Artificial intelligence is rapidly improving cybersecurity, but human vigilance and intervention are still crucial to prevent breaches.
Content originally appeared on The Modern Software Factory
Hackers love artificial intelligence as much as everyone else in the tech world. In fact, cybersecurity strategist Anup Ghosh recently reported that hackers are increasingly tapping AI to improve their phishing attacks.
“The evidence is out there that machines are far better at crafting emails and tweets that get humans to click,” Ghosh told a recent security conference, reports Computer Weekly. “Security companies that fight these bad guys will also have to adopt machine learning.”
An AI security arms race is likely coming as hackers’ machine-learning-powered attacks are met with cybersecurity pros’ machine-learning-powered countermeasures. But AI advances alone aren’t responsible for the worst hacks these days. According to Verizon’s 2016 Data Breach Investigations Report, the biggest security breaches often begin with preventable human errors.
The much-discussed Equifax security breach, for example, likely could have been prevented had the flaw in the Apache Struts web application framework been patched in a timely manner. A single spear phishing click compromised three billion Yahoo user accounts. And hackers used the pilfered credentials of an HVAC vendor to steal 70 million Target customers’ data, including 40 million credit card numbers.
In all three of these high-profile hacks, an alert employee—and that means anyone, not just the CISO and their support team—could have made a difference in foiling the breaches.
The lesson? In 2018, companies can’t rely solely on the latest AI-powered security software to prevent cyber attacks. Security needs to be a 24/7, company-wide human effort.
Human Intervention Matters
According to Mark McGovern, Vice President of Product Management at CA Technologies, “The need to have security awareness in your culture and in your workforce will never go away. Security is about building and enabling trust. The more trust customers have in a business, the more business they will do with that company.”
And to build that trust, he says, businesses must emphasize the importance of security throughout their culture. “Today, we can fully automate just about anything. Automating security has been challenging, but it’s a big focus now,” he says. “Having a security mindset throughout the company ensures you’re always building and enabling trust with your customers.”
To better understand if your company has the security mindset and the human touch needed in today’s age of AI, ask yourself the following questions:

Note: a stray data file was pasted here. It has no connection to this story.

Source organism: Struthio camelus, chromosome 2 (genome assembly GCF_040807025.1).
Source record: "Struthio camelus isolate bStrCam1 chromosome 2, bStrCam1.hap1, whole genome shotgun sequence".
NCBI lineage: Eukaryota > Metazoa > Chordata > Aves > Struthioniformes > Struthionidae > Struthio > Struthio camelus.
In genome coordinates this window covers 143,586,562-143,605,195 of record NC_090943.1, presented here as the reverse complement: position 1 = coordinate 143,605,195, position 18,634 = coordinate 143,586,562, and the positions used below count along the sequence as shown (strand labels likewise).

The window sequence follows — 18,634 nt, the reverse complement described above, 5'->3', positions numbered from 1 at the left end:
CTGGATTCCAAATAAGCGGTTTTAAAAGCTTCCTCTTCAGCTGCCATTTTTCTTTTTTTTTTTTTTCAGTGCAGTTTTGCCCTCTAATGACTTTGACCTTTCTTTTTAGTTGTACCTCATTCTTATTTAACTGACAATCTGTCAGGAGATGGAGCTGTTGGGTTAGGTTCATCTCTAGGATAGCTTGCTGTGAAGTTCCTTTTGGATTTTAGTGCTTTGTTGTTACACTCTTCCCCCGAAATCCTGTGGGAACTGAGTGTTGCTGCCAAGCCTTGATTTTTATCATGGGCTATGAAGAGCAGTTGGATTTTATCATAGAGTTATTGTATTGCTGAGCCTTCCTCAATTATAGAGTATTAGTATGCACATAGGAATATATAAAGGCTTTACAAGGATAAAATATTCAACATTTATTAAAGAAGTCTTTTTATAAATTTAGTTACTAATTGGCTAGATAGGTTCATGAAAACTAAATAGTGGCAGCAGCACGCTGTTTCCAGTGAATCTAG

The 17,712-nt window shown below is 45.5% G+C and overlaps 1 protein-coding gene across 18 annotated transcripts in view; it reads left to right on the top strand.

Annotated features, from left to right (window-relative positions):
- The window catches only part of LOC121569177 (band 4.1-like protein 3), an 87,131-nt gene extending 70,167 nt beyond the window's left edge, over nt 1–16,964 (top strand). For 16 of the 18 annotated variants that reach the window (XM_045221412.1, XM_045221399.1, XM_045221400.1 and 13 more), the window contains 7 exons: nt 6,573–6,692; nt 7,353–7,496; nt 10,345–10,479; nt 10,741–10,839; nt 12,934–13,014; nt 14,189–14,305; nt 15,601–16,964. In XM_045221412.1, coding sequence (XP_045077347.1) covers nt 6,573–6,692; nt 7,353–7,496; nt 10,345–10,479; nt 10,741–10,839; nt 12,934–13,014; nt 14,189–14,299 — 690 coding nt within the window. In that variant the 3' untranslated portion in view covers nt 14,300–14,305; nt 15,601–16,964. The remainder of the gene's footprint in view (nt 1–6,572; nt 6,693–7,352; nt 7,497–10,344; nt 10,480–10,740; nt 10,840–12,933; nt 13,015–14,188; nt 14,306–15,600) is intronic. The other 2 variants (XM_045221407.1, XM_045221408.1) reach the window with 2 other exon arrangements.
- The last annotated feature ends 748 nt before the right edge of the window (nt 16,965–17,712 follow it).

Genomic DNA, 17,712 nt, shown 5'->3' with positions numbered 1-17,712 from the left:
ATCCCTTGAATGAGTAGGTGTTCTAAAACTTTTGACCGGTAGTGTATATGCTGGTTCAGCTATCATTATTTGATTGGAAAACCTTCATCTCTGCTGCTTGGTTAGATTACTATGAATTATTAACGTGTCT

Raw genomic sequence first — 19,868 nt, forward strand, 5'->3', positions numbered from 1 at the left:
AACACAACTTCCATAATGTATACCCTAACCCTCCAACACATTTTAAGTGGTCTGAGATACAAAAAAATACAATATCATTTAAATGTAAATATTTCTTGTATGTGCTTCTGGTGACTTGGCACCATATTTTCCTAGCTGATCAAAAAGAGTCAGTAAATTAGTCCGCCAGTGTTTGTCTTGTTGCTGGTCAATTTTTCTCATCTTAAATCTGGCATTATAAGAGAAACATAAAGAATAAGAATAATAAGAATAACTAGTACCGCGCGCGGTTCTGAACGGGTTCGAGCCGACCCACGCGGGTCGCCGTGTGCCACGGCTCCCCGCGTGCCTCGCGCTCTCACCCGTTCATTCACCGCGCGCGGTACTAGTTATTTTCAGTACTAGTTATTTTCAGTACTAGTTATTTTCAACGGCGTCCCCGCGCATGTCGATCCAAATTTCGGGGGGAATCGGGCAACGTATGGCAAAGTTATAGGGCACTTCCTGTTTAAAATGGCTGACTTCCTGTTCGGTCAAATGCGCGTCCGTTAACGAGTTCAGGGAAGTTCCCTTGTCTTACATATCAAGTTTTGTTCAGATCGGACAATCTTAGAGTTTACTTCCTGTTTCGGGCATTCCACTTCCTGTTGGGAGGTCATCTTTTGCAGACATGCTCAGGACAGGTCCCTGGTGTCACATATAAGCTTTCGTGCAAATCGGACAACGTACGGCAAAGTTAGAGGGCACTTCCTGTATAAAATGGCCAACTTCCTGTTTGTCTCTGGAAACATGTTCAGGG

1. Does HR onboarding include security training?
When new employees join a team, do human resources teams effectively convey to them the value of your data assets, your security protocols and their individual responsibilities to safeguard company data? “Compliance is not the same thing as security,” McGovern says. “By its nature, compliance is a lagging indicator and the least common denominator. It’s the bare minimum versus going out of your way to support your customers and build trust.”
2. Is DevSecOps a priority?
What shared accountability exists to ensure that all future application development remains secure? Is security discussed at the beginning of each development cycle and then integrated throughout, or is it only checked and validated prior to product release? David Wayland, Senior Security Program Manager for a Fortune 500 company, urges companies to prioritize DevSecOps from the start.
3. How often do you revisit security protocols?
How frequently do you assess corporate-wide security for governance and compliance? How often do you hold (and update) training programs to ensure company-wide awareness of changing threads? A recent survey by Deloitte and Compliance Week found that “40% of companies do not perform an annual compliance risk assessment.”
These questions are meant to inspire high-level thinking about your corporate security culture. Protecting your company demands that your skilled security professionals educate the greater workforce and instill the right mentality as well as the governance procedures across each department.
Before the Target breach, it was hard to imagine that 70 million customers’ records could be stolen due to a seemingly minor oversight. Protect your company from a similar attack: After you’ve deployed the most-advanced security software available, make sure you’re mobilizing the next-most-important security asset: your employees.